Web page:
Posts Tagged ‘social media’
On Wednesday this week I’ll be taking part in a panel event run by City University’s Interactive journalism students (they go by the name of ‘interhacktives‘ online) about how community engagement can enrich journalism.
The Q&A discussion hopes to answer the following questions:
- How can online communities assist and enhance traditional journalism?
- What does a community manager actually do?
- Which are the most useful social media and online tools?
For my part I will be drawing on three particular examples – both recent and long term – which I think exemplify how engaging with online communities can enhance your journalism. Read the rest of this entry »
After a rather long summer break, and with the lovey Elana Zak off to dazzle the world of social media in the States, the cmLDN steering group met this Autumn to discuss going forward with our regular meetup group.
One of the things which we found difficult in our first year was organisation – as busy communities people it wasn’t always easy to find time to arrange venues, speakers and plan meetups around a theme. So with our new steering group recruit Rich Moynihan, we took time to think about what we wanted from a meetup group for community managers in London.
This took me back to days organising the Cardiff bloggers meetups with Ed Walker – which usually attracted about 40 bloggers each month from Cardiff and beyond to chat, drink, share notes and experiences and enrich the blogging community online with face to face gatherings. Part of the reason this worked, I think, was because most of the ‘talks’ were from the bloggers themselves – sharing experiences on a topic in an informal and friendly way. There were many other reasons this group was popular but I think this was one of them.
Much like the bloggers in Cardiff, community managers and editors in London tend to work pretty remotely and detached from others parts of the company – often dealing alone with various problems and issues which arise in their communities. So coming together to share ideas, problems and tactics is really important and will develop and increase the quality community management in London and beyond.
So the meetups are being reconfigured to be for community managers about community management – with informal meetings in homes and pubs and the focus on sharing experiences and ideas in an informal, off the record format. Some of the most interesting discussions we had at the meetups in the last year where when a number from the group started to pitch in and a debate began.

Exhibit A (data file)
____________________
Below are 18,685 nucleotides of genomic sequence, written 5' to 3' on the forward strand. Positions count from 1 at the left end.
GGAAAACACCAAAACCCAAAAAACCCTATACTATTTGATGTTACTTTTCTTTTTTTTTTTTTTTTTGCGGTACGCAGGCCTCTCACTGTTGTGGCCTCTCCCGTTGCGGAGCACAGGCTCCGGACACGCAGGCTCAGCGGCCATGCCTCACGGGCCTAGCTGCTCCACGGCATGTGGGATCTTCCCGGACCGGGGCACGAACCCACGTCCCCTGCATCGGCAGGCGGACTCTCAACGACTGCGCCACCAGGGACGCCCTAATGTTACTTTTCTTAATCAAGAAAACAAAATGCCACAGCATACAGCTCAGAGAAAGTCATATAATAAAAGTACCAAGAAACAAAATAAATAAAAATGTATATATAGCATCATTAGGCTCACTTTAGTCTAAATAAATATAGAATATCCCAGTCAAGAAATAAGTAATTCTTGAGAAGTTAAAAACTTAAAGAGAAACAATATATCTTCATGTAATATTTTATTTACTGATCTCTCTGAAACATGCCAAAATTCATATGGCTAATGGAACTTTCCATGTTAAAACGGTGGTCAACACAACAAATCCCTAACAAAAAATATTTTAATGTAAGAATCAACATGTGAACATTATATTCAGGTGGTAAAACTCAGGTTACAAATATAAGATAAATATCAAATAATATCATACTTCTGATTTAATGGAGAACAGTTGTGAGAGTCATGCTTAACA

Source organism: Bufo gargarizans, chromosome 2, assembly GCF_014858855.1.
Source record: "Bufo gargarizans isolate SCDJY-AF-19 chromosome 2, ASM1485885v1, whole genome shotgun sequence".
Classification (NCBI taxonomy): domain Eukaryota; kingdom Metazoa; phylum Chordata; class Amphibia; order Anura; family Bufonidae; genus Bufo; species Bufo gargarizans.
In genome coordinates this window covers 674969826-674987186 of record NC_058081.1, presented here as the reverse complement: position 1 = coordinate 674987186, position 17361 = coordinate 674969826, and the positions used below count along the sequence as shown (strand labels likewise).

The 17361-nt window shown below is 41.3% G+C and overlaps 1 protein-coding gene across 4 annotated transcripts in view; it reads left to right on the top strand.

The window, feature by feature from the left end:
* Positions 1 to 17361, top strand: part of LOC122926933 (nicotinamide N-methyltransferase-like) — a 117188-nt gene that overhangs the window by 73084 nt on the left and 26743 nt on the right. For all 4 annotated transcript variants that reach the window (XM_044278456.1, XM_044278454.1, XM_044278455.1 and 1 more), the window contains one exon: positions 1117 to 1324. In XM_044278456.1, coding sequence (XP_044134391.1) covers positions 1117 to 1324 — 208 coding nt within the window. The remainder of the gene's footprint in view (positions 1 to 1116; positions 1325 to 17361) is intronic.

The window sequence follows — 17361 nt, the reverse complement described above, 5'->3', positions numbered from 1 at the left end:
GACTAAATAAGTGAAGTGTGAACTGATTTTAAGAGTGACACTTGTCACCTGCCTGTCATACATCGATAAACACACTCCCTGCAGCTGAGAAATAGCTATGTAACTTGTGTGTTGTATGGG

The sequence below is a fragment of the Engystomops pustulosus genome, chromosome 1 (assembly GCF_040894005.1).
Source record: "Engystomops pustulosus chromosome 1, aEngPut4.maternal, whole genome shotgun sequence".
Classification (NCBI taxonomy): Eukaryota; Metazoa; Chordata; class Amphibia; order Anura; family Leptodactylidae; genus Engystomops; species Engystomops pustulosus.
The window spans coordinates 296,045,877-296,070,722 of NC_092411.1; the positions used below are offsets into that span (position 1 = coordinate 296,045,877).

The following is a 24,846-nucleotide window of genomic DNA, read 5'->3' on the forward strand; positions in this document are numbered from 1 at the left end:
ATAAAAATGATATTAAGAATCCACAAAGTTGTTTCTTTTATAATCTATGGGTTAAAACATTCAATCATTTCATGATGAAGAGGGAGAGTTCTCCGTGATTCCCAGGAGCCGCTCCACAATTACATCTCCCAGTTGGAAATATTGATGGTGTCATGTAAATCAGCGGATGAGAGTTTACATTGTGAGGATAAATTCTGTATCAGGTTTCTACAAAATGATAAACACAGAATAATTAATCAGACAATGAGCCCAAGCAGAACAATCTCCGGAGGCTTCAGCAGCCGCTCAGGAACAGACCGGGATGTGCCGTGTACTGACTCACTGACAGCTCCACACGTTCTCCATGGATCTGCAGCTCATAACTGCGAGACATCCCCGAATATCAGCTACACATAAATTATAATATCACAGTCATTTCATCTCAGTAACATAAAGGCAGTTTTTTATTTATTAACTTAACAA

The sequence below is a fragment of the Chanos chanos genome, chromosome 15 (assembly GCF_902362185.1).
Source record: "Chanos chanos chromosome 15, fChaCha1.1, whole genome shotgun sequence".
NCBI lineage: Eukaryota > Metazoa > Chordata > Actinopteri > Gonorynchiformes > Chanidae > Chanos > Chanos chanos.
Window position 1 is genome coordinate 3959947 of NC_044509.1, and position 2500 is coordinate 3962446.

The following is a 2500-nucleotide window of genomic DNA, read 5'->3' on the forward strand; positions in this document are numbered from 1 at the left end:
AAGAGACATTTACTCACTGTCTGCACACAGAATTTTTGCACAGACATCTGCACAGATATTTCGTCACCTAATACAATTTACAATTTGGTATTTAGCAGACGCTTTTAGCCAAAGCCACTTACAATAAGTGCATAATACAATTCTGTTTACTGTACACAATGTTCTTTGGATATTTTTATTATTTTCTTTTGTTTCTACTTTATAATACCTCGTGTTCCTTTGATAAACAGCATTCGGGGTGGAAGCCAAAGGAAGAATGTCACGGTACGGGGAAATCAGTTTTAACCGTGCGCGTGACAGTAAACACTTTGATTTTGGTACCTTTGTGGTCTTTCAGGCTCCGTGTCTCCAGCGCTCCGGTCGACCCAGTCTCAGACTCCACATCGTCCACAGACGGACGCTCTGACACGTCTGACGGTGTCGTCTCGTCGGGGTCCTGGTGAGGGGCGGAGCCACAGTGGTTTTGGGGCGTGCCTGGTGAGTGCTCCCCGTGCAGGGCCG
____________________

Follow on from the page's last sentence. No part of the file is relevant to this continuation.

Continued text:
We’re moving our organising platform to Facebook (the group is here) and off meetup.com – so hopefully we can have more conversation, link sharing and interaction between meetups – we’ll announce dates and venues on the events page of this group. If you’re a community manager in London, or work with online communities in some way please do request to join the group and get involved! Read the rest of this entry »
Last year I visited the Danish School of Journalism in Arhus to join a conference on hyperlocal journalism.
Kurt has been speaking to a number of news publishers across the globe from the New York Times and meeting Rob Malda from slashdot to Le Monde to get an idea of the best practise for engaging with users.
He said speaking to Jay Rosen was inspiring, who fully believes that the user knows more than you do, and argues that journalists still need to overcome the fear that their ideas will be stolen if they work in an open way.
From speaking to many subjects, Kurt came up with a list of future competences for journalists (please be aware these are based on my notes):
- Engage in a dialogue with users
- Don’t be lazy – try out new platforms
- Digital journalism rewards specialist knowledge
- Refer each other (colleagues) to new digital platforms
- Communications between users – interact
- Share and request ideas from users
Kurt had also put together an (in progress) diagram for how different social media networks are performing against each other based on a metric system he created for measuring social success (which scored networks for things like togetherness – a presence of other users) – you can see a hazy picture of the diagram here.
He also had devised this handy checklist for journalists on good and bad uses of social media – some of this may be basic, but it’s worth remembering:
- Write new versions for separate channels
- Cross reference your other personal identities
- Use social media to learn
- Refer to other colleagues and good sources
- Multiple channel streams
- Not one personal identity doing it/or a general identity